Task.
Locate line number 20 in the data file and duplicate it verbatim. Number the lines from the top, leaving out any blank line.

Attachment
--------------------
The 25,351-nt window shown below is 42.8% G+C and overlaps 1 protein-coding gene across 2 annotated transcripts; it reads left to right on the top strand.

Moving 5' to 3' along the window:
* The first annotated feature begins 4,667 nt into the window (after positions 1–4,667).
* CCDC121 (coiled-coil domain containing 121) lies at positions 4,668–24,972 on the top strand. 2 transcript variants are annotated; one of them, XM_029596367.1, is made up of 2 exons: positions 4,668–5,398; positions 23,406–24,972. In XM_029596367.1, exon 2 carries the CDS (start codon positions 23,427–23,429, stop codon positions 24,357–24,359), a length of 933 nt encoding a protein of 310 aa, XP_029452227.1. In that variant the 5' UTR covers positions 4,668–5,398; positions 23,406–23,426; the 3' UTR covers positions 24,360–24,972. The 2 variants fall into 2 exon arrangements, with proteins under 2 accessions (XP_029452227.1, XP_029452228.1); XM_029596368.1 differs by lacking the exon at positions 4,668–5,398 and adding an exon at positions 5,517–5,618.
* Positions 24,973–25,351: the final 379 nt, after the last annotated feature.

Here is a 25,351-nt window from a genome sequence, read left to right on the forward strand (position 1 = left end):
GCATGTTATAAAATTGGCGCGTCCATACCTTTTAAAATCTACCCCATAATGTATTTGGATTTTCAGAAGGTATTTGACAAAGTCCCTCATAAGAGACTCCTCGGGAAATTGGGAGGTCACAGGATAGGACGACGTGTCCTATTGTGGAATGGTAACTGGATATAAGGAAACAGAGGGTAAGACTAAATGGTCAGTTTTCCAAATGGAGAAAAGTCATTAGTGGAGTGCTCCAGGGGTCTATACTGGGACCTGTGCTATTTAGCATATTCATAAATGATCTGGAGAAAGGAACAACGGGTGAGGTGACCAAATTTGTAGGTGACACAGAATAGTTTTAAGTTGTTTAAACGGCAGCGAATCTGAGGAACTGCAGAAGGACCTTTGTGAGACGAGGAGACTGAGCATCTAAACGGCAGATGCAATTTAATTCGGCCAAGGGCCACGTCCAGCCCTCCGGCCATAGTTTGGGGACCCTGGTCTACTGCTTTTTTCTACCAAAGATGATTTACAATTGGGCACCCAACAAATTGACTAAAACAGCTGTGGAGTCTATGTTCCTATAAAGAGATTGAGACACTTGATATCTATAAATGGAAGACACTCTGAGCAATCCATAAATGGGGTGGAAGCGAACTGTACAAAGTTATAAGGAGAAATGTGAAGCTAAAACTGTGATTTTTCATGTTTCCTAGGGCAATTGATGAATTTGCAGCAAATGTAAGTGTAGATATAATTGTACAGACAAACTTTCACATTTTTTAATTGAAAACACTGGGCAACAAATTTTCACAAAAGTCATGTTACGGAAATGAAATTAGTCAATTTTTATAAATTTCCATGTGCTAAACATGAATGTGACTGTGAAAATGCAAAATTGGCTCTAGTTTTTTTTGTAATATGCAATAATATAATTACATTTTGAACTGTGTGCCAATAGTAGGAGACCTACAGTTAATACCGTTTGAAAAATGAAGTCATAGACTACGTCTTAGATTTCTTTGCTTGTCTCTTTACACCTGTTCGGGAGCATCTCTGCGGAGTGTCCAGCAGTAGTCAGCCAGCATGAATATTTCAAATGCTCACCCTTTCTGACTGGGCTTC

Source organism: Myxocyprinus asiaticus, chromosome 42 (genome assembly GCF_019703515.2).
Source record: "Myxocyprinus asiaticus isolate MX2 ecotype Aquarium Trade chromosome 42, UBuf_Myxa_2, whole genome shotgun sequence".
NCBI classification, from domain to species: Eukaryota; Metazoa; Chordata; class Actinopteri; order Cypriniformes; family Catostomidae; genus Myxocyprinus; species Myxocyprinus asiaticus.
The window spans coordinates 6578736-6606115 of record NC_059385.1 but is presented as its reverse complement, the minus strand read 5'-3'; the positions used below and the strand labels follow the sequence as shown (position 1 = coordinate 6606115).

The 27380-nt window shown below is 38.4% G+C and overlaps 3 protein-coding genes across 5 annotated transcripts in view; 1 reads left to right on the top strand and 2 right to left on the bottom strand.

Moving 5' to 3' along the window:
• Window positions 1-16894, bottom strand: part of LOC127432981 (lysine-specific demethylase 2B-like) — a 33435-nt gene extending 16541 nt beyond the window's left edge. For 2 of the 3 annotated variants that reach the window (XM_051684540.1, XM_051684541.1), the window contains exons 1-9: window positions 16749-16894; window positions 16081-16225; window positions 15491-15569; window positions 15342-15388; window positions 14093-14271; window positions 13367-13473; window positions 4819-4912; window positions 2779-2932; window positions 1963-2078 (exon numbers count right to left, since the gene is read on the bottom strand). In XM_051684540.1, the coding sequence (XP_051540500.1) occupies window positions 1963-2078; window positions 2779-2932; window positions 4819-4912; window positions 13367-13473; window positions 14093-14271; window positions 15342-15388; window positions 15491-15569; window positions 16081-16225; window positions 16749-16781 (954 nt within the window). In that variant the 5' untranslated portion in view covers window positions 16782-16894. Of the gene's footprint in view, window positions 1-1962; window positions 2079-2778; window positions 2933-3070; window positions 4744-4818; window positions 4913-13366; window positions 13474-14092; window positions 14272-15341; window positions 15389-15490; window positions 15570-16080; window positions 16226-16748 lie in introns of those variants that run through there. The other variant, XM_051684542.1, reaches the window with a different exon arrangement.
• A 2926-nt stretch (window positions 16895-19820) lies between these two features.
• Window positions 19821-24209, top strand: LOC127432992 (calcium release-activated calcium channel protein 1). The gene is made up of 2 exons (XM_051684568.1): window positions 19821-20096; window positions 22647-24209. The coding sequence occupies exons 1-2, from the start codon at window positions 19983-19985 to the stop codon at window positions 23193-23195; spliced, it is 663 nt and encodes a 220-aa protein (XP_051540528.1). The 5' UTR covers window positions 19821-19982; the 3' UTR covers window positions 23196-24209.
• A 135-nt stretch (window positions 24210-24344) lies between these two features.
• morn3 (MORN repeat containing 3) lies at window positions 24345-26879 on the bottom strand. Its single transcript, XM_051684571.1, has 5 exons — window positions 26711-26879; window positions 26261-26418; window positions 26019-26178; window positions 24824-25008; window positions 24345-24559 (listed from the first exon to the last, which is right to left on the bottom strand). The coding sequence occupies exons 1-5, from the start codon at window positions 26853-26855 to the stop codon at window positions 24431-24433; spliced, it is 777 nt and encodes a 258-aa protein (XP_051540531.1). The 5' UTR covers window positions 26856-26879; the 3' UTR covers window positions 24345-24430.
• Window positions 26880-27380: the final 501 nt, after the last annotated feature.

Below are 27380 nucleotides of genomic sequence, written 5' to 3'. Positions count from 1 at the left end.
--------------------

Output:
Below are 27380 nucleotides of genomic sequence, written 5' to 3'. Positions count from 1 at the left end.